In a trading update, the group revealed a 17.5 per cent surge in retail sales in its festive quarter. Like-for-like sales accelerated further in December, growing by 19.3 per cent.
It comes after the group hiked its profit outlook earlier this month on the back of strong trading, revealing it now expects to deliver at least £77 million in underlying pre-tax profits for the full-year to March.
The chain has been boosted by a surge in demand for pets among Britons since the start of the coronavirus crisis while its essential status has allowed its stores to remain open throughout lockdowns.
Peter Pritchard, group chief executive, said: “I remain confident that the changes we have made to our business enable us to continue providing essential pet care to our customers in a safe and appropriate manner, not only through strict adherence to the protocols which we introduced across our stores and veterinary practices at the onset of the pandemic, and continue to strengthen, but also in a number of other ways, from contactless collection and delivery of pet products to virtual heath care consultations.
“I am very pleased with the progress we have made in this quarter, in particular how we have adapted to the changing environment in which we operate.”
Sophie Lund-Yates, equity analyst at financial services firm Hargreaves Lansdown, said: “The lockdown puppy boom is doing wonders for Pets at Home’s revenues.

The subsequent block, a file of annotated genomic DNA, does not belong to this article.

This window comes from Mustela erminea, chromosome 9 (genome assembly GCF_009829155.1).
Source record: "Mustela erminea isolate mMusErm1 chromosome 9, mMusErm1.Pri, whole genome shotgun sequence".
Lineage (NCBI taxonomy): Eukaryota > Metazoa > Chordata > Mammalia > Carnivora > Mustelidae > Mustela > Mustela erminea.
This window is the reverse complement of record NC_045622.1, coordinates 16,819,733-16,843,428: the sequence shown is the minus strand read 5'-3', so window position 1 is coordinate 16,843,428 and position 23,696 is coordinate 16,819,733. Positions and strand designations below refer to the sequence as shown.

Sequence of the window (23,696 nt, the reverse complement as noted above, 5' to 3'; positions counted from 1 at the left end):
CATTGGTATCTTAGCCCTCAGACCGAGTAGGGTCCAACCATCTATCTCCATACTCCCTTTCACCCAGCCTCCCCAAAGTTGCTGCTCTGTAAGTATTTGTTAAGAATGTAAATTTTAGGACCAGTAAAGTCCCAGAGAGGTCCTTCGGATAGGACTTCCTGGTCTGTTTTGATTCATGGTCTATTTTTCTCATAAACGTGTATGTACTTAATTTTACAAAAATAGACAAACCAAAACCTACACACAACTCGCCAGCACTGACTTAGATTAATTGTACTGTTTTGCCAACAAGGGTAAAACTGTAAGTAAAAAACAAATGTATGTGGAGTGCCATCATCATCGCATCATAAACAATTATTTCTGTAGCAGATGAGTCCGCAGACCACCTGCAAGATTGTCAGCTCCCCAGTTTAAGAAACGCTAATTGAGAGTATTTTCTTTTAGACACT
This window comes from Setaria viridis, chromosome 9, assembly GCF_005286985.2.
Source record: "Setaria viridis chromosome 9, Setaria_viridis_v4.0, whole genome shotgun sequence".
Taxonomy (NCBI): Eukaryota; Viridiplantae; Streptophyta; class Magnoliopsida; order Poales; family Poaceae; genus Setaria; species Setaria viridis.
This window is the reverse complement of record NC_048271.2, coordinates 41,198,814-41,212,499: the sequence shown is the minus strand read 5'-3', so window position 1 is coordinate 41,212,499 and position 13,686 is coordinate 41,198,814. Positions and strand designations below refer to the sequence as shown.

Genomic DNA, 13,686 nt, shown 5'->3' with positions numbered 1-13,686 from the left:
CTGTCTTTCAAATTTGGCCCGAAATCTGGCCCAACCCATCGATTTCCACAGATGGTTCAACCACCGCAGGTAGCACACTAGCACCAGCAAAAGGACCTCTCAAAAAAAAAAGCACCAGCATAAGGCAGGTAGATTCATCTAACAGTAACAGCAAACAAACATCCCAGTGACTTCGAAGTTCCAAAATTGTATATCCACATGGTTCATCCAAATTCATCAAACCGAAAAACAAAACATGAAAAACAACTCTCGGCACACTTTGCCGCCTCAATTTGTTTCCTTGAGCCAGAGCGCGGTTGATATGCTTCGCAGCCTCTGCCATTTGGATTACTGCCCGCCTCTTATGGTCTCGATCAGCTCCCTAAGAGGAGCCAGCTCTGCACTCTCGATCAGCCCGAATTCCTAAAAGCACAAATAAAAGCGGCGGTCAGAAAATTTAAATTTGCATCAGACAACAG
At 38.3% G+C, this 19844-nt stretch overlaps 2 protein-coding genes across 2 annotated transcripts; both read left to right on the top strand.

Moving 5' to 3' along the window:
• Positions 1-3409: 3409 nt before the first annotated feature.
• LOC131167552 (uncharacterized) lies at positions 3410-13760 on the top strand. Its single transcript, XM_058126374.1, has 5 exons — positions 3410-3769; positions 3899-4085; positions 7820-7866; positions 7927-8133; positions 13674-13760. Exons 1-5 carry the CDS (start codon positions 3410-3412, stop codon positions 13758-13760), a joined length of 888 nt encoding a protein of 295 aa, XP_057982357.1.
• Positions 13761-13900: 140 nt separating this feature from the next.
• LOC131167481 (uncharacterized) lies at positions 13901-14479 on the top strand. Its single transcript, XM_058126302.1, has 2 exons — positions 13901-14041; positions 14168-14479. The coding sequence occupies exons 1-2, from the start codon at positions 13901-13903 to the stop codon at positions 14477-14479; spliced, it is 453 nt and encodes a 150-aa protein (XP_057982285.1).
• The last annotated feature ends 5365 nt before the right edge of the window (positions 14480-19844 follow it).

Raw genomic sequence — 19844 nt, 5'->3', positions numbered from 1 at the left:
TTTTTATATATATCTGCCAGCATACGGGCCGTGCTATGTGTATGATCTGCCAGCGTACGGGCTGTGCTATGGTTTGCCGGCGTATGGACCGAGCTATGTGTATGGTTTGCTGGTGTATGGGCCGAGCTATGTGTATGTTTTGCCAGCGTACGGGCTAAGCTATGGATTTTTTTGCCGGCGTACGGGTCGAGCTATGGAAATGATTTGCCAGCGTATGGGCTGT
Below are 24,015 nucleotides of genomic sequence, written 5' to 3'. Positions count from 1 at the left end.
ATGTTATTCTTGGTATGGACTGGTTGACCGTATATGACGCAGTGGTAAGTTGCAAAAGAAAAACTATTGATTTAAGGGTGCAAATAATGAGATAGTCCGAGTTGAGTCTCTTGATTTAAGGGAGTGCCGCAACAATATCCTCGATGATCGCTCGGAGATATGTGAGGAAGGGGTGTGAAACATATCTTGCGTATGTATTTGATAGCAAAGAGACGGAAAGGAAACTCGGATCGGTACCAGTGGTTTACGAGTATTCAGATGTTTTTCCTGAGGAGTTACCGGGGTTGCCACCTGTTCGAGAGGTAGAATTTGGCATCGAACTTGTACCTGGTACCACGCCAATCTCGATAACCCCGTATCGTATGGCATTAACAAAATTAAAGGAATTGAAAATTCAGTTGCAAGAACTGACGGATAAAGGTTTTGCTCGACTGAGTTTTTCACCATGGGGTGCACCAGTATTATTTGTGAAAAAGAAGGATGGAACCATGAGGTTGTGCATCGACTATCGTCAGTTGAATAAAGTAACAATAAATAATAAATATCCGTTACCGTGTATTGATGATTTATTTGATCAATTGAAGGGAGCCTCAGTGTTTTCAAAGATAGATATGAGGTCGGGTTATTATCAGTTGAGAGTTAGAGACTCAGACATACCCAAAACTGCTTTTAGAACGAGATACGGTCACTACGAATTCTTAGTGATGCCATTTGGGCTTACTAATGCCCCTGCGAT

“The sales of the items needed to get a new furry friend set up at home will have boosted performance. But it’s the other aspect of increased UK pet ownership that makes ears prick up.
“The continued rise in the group’s VIP and Puppy and Kitten Club memberships have long-term benefits. The increased data these memberships provide will help Pets at Home hone its offering, which should act as a sales boost.”
Pets said its 47-strong vet arm had also enjoyed solid trading, with like-for-like revenues up 17.8 per cent in the quarter and surging by 21.4 per cent in December.
In response to the pandemic, the group has launched a one-hour click and collect service across its 451-strong store estate, and a “deliver to car” service across more than 150 stores.
Its trading has also been buoyed by growing membership of its VIP and puppy and kitten clubs, with the latter typically spending around a quarter more than non-members.
Ross Hindle, retail sector analyst at Third Bridge, noted: “Pets at Home is continuing to benefit from a rise in pet ownership during the pandemic and a growing trend of pet food premiumisation.
“Growth in high margin pet food has flowed through into pet accessories, as consumers look to humanise and spoil their new four-legged friends.
“Pets at Home is expected to outperform the market, with long-term margin expansion aided by a strong private label offering. However, the repayment of the business rates relief and added Covid-19 costs will create short-term margin pressure.”